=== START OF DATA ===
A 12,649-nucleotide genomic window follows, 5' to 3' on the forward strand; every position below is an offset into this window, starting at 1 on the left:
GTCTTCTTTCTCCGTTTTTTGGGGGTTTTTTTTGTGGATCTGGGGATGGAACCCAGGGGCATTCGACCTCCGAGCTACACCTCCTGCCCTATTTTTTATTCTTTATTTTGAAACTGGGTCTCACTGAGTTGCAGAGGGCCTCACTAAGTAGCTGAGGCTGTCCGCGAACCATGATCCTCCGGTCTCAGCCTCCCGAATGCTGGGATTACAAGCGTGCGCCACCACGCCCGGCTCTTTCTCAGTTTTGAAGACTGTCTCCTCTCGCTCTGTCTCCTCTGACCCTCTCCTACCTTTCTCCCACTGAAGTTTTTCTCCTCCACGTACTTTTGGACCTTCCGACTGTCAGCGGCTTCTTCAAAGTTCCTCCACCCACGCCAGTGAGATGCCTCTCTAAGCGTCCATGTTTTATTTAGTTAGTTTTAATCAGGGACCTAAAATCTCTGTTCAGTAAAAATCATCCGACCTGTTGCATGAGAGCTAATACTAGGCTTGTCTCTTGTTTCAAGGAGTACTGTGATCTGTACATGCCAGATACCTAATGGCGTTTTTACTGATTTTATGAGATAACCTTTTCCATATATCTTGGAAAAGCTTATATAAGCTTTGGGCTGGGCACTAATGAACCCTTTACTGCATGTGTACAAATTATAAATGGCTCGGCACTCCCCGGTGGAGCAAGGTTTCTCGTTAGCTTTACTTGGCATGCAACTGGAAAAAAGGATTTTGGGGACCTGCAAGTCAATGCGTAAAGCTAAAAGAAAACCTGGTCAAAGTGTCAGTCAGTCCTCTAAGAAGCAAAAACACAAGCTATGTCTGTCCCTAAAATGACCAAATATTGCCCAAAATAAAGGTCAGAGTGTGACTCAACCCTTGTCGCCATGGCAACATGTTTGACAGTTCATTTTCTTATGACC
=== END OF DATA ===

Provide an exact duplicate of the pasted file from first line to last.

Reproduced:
A 12,649-nucleotide genomic window follows, 5' to 3' on the forward strand; every position below is an offset into this window, starting at 1 on the left:
GTCTTCTTTCTCCGTTTTTTGGGGGTTTTTTTTGTGGATCTGGGGATGGAACCCAGGGGCATTCGACCTCCGAGCTACACCTCCTGCCCTATTTTTTATTCTTTATTTTGAAACTGGGTCTCACTGAGTTGCAGAGGGCCTCACTAAGTAGCTGAGGCTGTCCGCGAACCATGATCCTCCGGTCTCAGCCTCCCGAATGCTGGGATTACAAGCGTGCGCCACCACGCCCGGCTCTTTCTCAGTTTTGAAGACTGTCTCCTCTCGCTCTGTCTCCTCTGACCCTCTCCTACCTTTCTCCCACTGAAGTTTTTCTCCTCCACGTACTTTTGGACCTTCCGACTGTCAGCGGCTTCTTCAAAGTTCCTCCACCCACGCCAGTGAGATGCCTCTCTAAGCGTCCATGTTTTATTTAGTTAGTTTTAATCAGGGACCTAAAATCTCTGTTCAGTAAAAATCATCCGACCTGTTGCATGAGAGCTAATACTAGGCTTGTCTCTTGTTTCAAGGAGTACTGTGATCTGTACATGCCAGATACCTAATGGCGTTTTTACTGATTTTATGAGATAACCTTTTCCATATATCTTGGAAAAGCTTATATAAGCTTTGGGCTGGGCACTAATGAACCCTTTACTGCATGTGTACAAATTATAAATGGCTCGGCACTCCCCGGTGGAGCAAGGTTTCTCGTTAGCTTTACTTGGCATGCAACTGGAAAAAAGGATTTTGGGGACCTGCAAGTCAATGCGTAAAGCTAAAAGAAAACCTGGTCAAAGTGTCAGTCAGTCCTCTAAGAAGCAAAAACACAAGCTATGTCTGTCCCTAAAATGACCAAATATTGCCCAAAATAAAGGTCAGAGTGTGACTCAACCCTTGTCGCCATGGCAACATGTTTGACAGTTCATTTTCTTATGACC